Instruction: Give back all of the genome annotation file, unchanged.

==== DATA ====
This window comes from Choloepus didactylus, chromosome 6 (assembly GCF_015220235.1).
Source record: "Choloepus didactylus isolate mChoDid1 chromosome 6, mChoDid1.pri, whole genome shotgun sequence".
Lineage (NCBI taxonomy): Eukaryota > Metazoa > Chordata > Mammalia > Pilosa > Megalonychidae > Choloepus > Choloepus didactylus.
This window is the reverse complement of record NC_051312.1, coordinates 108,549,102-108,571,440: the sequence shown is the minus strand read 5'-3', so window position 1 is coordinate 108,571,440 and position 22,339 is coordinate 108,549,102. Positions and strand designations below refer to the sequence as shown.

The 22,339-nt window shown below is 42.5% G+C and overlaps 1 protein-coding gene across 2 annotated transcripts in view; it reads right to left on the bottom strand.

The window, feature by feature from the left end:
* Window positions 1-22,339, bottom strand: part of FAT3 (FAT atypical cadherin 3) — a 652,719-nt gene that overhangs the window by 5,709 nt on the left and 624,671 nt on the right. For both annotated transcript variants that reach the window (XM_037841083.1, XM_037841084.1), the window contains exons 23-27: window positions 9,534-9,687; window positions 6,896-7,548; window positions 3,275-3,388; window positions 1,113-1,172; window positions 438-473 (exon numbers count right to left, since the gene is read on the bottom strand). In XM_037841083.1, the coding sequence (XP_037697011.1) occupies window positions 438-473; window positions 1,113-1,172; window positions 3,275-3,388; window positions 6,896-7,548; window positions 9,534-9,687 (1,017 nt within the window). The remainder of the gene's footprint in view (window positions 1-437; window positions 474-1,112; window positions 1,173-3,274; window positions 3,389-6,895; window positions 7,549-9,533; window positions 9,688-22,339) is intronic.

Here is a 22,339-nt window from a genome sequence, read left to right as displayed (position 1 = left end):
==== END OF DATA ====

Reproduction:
This window comes from Choloepus didactylus, chromosome 6 (assembly GCF_015220235.1).
Source record: "Choloepus didactylus isolate mChoDid1 chromosome 6, mChoDid1.pri, whole genome shotgun sequence".
Lineage (NCBI taxonomy): Eukaryota > Metazoa > Chordata > Mammalia > Pilosa > Megalonychidae > Choloepus > Choloepus didactylus.
This window is the reverse complement of record NC_051312.1, coordinates 108,549,102-108,571,440: the sequence shown is the minus strand read 5'-3', so window position 1 is coordinate 108,571,440 and position 22,339 is coordinate 108,549,102. Positions and strand designations below refer to the sequence as shown.

The 22,339-nt window shown below is 42.5% G+C and overlaps 1 protein-coding gene across 2 annotated transcripts in view; it reads right to left on the bottom strand.

The window, feature by feature from the left end:
* Window positions 1-22,339, bottom strand: part of FAT3 (FAT atypical cadherin 3) — a 652,719-nt gene that overhangs the window by 5,709 nt on the left and 624,671 nt on the right. For both annotated transcript variants that reach the window (XM_037841083.1, XM_037841084.1), the window contains exons 23-27: window positions 9,534-9,687; window positions 6,896-7,548; window positions 3,275-3,388; window positions 1,113-1,172; window positions 438-473 (exon numbers count right to left, since the gene is read on the bottom strand). In XM_037841083.1, the coding sequence (XP_037697011.1) occupies window positions 438-473; window positions 1,113-1,172; window positions 3,275-3,388; window positions 6,896-7,548; window positions 9,534-9,687 (1,017 nt within the window). The remainder of the gene's footprint in view (window positions 1-437; window positions 474-1,112; window positions 1,173-3,274; window positions 3,389-6,895; window positions 7,549-9,533; window positions 9,688-22,339) is intronic.

Here is a 22,339-nt window from a genome sequence, read left to right as displayed (position 1 = left end):